NASA's Cassini spacecraft has obtained new pictures of the liquid methane and ethane seas and lakes near the North Pole of Saturn's moon, Titan, the space agency announced on Wednesday, adding that the images have offered new clues about how the lakes formed on the moon, which has an Earth-like hydrologic cycle, but involving hydrocarbons instead of water.
NASA said that the sun has resumed shining down over the north pole of Titan while a thick cap of haze, which once hung over the north pole, has also dissipated as the northern summer approaches on Saturn’s largest moon. These factors, among many others, have helped two recent Cassini flybys to obtain better viewing positions. The new images of Titan’s north pole are mosaics in infrared light based on data obtained during flybys of Titan on July 10, July 26, and Sept. 12, 2013.
“The view from Cassini's visual and infrared mapping spectrometer gives us a holistic view of an area that we'd only seen in bits and pieces before and at a lower resolution,” Jason Barnes of the University of Idaho, said in a statement. “It turns out that Titan's north pole is even more interesting than we thought, with a complex interplay of liquids in lakes and seas and deposits left from the evaporation of past lakes and seas.”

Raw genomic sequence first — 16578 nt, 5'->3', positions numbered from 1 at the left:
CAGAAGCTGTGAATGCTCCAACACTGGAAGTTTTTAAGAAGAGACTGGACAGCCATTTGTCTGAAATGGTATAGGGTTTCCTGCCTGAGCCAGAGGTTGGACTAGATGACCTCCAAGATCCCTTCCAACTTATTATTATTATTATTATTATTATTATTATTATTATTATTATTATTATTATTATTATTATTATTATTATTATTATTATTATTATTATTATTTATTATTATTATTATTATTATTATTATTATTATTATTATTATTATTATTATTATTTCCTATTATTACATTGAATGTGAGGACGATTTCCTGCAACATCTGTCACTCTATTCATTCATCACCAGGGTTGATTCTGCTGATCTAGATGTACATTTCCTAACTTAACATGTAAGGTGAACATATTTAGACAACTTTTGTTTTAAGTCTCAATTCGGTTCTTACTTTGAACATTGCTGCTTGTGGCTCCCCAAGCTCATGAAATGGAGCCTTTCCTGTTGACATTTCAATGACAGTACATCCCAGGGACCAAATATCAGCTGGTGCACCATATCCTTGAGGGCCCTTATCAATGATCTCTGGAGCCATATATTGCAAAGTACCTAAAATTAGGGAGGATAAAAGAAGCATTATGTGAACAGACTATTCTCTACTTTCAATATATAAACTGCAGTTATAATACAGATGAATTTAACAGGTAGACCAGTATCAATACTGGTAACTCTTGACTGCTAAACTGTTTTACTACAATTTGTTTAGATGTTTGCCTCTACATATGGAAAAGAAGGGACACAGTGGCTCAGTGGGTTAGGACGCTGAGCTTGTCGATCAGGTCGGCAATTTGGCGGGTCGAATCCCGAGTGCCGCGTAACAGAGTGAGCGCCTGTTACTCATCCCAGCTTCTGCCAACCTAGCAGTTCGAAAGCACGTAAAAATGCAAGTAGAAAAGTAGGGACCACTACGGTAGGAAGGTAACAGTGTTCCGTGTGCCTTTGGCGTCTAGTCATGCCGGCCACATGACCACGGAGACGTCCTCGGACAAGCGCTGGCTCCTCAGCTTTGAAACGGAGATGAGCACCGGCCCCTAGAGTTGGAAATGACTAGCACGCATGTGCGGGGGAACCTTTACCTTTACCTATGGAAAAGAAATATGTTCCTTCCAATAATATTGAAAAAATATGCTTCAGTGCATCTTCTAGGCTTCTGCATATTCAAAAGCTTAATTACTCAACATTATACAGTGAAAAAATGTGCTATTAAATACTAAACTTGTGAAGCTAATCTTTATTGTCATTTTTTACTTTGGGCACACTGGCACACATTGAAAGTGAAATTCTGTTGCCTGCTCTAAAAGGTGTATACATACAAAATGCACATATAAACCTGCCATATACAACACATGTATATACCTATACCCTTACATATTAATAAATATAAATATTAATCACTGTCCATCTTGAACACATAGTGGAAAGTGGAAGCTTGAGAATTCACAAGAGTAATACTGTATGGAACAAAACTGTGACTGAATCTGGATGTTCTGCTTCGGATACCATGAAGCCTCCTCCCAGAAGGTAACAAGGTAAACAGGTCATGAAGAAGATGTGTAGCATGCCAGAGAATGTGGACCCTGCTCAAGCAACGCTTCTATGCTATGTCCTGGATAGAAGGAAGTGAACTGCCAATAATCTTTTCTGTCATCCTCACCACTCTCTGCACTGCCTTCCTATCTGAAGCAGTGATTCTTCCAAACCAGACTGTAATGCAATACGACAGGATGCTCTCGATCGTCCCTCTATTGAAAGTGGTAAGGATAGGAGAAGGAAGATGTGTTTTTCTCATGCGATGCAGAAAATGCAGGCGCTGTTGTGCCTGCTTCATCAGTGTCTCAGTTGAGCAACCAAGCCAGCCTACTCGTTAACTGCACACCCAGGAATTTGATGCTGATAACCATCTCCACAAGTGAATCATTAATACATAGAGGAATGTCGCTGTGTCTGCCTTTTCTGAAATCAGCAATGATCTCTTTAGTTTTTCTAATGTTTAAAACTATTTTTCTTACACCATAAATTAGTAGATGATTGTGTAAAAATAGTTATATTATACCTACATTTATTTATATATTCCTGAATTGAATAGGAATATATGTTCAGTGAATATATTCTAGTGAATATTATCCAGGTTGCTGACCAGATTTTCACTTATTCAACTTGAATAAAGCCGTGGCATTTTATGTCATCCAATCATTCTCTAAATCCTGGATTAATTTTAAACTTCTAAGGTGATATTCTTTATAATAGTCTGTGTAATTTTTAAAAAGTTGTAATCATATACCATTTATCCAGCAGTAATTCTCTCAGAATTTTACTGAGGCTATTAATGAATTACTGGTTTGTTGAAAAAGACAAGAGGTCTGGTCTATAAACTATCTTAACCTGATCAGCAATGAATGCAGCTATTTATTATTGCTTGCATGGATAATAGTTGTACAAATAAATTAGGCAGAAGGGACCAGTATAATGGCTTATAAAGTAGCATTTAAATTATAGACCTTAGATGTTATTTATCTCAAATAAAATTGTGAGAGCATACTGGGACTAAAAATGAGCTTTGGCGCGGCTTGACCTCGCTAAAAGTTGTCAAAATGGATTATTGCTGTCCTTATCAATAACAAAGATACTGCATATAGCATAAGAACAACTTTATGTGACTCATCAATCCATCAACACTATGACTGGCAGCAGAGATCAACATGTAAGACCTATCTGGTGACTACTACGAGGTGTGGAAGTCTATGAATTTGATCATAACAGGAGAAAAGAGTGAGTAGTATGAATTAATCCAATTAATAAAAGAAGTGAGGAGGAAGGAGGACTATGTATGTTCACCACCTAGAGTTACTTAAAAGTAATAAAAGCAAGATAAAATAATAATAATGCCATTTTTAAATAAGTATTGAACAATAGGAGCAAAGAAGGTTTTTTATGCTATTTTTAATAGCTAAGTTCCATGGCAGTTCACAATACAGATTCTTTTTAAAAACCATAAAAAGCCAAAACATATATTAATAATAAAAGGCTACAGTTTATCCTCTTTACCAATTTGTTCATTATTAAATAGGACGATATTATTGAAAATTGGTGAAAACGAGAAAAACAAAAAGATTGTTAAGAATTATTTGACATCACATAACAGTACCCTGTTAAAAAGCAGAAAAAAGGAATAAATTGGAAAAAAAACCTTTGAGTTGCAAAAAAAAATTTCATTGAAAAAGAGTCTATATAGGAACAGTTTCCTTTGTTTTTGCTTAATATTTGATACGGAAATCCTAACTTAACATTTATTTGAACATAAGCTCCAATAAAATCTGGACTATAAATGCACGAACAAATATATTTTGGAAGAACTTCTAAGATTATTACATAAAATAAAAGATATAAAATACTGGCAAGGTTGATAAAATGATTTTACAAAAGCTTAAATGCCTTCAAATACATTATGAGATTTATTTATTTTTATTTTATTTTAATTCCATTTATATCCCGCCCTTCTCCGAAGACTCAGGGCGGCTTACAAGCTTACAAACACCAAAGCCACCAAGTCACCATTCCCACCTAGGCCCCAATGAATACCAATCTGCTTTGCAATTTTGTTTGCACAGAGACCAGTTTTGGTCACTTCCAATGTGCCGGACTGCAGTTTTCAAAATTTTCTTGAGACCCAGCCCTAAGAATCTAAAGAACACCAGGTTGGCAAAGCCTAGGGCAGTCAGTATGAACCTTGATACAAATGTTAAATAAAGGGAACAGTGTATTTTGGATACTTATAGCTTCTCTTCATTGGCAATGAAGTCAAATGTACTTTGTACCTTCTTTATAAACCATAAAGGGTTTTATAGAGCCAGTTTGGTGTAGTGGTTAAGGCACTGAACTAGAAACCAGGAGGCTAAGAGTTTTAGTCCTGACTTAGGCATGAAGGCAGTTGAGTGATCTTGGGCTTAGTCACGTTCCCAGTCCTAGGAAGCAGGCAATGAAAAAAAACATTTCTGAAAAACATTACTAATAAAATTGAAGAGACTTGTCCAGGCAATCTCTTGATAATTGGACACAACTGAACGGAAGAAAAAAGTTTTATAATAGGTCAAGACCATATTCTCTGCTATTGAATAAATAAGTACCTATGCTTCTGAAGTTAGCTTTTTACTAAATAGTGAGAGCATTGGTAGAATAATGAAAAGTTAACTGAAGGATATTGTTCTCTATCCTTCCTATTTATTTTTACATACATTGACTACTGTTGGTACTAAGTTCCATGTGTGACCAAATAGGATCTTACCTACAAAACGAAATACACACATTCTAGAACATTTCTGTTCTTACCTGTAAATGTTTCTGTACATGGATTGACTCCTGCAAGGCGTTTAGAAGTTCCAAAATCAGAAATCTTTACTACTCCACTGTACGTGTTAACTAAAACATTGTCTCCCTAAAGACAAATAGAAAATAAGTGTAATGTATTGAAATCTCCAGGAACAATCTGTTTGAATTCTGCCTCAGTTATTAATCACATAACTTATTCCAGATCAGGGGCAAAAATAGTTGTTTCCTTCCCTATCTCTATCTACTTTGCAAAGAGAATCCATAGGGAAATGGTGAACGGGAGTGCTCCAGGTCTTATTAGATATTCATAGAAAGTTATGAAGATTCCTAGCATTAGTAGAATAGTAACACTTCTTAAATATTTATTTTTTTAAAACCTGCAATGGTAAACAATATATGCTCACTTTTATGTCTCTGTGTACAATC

Based on the colorized mosaic from the visual and infrared mapping, scientists have suggested that parts of Titan's lakes and seas may have evaporated, and according to them, the evaporated material is believed to be organic chemicals originally from Titan's haze particles that once dissolved in liquid methane.
In the colored image, the evaporated material appears orange against the greenish backdrop of Titan's typical bedrock of water ice.
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In addition, the near-infrared images from Cassini show a segment of terrain brighter than its surroundings in the northern land of lakes. According to scientists, the bright area suggests that the surface in the northern region is unique from the rest of Titan, which might explain why almost all of the lakes are found in this area.
“Titan's northern lakes region is one of the most Earth-like and intriguing in the solar system,” Linda Spilker, Cassini project scientist at NASA, said in a statement. "We know lakes here change with the seasons, and Cassini's long mission at Saturn gives us the opportunity to watch the seasons change at Titan, too.”
The Cassini spacecraft was launched in 1997 and it has been exploring the Saturn system since 2004. A full Saturn year is equivalent to 30 Earth years, and Cassini has been able to observe nearly a third of a Saturn year until now.